Hay fever is a miserable affliction affecting almost a quarter of the world’s population. It wreaks havoc from the end of March to the end of August by which time sufferers have tried every remedy going to alleviate their discomfort.
Dr Paul Carson has been treating allergies for the last 30 years and in March 2016 he teamed up with his son, David, to create MedApp, which helps those with hay fever to manage their condition. The first version of the app was launched last year but since then both the app and the company's website have had a major makeover. Version two, which has a number of new features, will be launched in early April.
"The Hay Fever Relief app allows users to enter their symptoms and we then use a sophisticated algorithm to assess their condition and direct them towards an expert treatment plan. Users input their symptoms every day as they can vary with the pollen count," David Carson says. "The app also allows sufferers to track their symptoms, gives live pollen updates for the user's location using the GPS on their smartphone and allows them shop for hay fever products online.
“The idea for MedApp came about because a lot of my friends struggled with allergies and hay fever and were always asking me to ask my Dad for help. This made me think there had to be a better way. After discovering the massive market for hay fever and the lack of allergy doctors worldwide (One per one million sufferers) I realised mobile applications were the best way to tackle the problem.”
Carson says that most existing hay fever apps only provide pollen forecasts and “were created by the big pharma companies to promote their own products. Ours is the only one that lets you track personal symptoms and in the new version users are also able to shop directly within the app for (non-medical) products that provide hay fever relief.”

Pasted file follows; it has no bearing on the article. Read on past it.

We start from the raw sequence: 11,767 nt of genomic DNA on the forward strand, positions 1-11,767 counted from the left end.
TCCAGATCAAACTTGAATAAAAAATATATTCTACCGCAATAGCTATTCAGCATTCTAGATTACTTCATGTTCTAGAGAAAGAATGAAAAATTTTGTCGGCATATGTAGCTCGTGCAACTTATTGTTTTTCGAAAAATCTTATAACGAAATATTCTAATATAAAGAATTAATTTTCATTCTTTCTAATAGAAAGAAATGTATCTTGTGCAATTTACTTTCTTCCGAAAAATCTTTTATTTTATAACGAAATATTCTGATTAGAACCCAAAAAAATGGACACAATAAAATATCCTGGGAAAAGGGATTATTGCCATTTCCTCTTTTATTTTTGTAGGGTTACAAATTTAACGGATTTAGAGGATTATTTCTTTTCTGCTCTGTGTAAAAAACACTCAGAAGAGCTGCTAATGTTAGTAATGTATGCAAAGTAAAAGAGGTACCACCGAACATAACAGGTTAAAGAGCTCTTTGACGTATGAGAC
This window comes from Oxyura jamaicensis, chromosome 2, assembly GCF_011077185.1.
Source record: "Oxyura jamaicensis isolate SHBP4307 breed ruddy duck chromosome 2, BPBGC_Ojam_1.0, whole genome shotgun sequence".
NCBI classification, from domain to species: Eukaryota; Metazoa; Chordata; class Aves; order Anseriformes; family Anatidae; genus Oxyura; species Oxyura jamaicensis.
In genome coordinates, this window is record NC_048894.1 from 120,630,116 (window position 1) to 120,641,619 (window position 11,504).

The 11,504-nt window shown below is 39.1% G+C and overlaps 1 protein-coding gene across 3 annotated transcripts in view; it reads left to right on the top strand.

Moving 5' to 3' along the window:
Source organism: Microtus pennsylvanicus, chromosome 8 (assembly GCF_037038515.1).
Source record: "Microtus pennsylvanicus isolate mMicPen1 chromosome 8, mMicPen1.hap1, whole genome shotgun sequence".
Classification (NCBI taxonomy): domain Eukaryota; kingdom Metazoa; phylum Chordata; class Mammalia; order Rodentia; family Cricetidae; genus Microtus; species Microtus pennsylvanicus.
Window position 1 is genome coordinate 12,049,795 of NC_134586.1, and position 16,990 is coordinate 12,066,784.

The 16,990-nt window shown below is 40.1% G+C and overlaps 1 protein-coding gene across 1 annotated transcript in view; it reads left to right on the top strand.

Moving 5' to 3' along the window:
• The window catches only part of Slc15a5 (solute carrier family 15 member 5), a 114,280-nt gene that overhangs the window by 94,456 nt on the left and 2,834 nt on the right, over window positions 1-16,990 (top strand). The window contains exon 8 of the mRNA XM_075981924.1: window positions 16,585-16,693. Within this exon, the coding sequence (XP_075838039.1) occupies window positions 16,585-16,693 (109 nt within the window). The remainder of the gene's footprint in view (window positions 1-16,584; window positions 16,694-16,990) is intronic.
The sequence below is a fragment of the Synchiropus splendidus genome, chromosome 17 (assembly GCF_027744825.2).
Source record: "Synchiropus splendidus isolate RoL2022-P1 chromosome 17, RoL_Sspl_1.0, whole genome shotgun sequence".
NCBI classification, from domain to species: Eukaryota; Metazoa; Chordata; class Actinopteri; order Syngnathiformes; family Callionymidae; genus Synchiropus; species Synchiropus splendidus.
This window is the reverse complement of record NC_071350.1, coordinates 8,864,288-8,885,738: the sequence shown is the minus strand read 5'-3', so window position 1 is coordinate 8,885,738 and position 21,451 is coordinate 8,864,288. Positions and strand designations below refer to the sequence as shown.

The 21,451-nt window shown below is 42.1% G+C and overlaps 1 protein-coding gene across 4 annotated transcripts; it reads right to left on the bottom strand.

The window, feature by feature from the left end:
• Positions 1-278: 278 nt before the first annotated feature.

The cost of developing the original app was around €80,000 and this was family financed. Version two and the website upgrade cost an additional €50,000. The company has received support from Enterprise Ireland under its Competitive Start Fund.
The hay fever app is free to download, but to get premium features such as the treatment mode costs €8.99. The company will make its money through this in-app purchase and through commission on product sales. The products are supplied by three companies specialising in allergy treatments. Roughly 10,000 people in Ireland and the UK downloaded the original app and Carson says the target for 2017 is 50,000.
David Carson, an Irish international hockey player who has been capped 32 times, studied Arts at UCD and computing at DIT before setting up MedApp last year. The company's management team is made up of Carson, Prof Paul Dowding of Trinity College who is the company's pollen forecast advisor and Dr Paul Carson who is both a well-known allergy specialist and crime writer.
David has recently finished the Enterprise Ireland-backed New Frontiers programme at DIT Hothouse and found it a big help. “I don’t have a business background so it was hugely educational,” he says. “It helped us focus on targets, to restructure and to establish business to business relationships with suppliers. We are now participants in the Enterprise Ireland competitive start fund programme and again I’m finding the workshops and the mentoring extremely useful.”
Having a product with a five-month life cycle hardly sounds like a sure-fire recipe for success, but Carson has the answer. "Our second target market for the hay fever product is Australia so that extends the selling year and we are also planning apps for other conditions such as asthma," he says.